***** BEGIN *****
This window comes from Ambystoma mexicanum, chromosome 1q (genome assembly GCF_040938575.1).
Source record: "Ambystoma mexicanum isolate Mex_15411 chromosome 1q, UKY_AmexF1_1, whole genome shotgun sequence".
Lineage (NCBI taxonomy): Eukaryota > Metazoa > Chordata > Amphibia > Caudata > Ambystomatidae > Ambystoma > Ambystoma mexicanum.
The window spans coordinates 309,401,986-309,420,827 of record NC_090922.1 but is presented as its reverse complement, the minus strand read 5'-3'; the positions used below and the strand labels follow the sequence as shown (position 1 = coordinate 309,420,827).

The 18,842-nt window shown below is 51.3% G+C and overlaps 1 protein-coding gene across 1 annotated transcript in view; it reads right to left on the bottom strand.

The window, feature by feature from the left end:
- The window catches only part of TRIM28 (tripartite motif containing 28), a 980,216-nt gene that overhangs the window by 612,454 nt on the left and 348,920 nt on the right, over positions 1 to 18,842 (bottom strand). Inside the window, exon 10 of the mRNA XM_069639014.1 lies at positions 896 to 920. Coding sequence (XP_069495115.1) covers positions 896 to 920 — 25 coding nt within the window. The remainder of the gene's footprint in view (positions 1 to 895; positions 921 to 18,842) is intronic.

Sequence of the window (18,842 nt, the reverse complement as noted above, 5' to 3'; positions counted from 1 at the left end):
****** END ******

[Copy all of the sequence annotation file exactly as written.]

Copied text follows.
This window comes from Ambystoma mexicanum, chromosome 1q (genome assembly GCF_040938575.1).
Source record: "Ambystoma mexicanum isolate Mex_15411 chromosome 1q, UKY_AmexF1_1, whole genome shotgun sequence".
Lineage (NCBI taxonomy): Eukaryota > Metazoa > Chordata > Amphibia > Caudata > Ambystomatidae > Ambystoma > Ambystoma mexicanum.
The window spans coordinates 309,401,986-309,420,827 of record NC_090922.1 but is presented as its reverse complement, the minus strand read 5'-3'; the positions used below and the strand labels follow the sequence as shown (position 1 = coordinate 309,420,827).

The 18,842-nt window shown below is 51.3% G+C and overlaps 1 protein-coding gene across 1 annotated transcript in view; it reads right to left on the bottom strand.

The window, feature by feature from the left end:
- The window catches only part of TRIM28 (tripartite motif containing 28), a 980,216-nt gene that overhangs the window by 612,454 nt on the left and 348,920 nt on the right, over positions 1 to 18,842 (bottom strand). Inside the window, exon 10 of the mRNA XM_069639014.1 lies at positions 896 to 920. Coding sequence (XP_069495115.1) covers positions 896 to 920 — 25 coding nt within the window. The remainder of the gene's footprint in view (positions 1 to 895; positions 921 to 18,842) is intronic.

Sequence of the window (18,842 nt, the reverse complement as noted above, 5' to 3'; positions counted from 1 at the left end):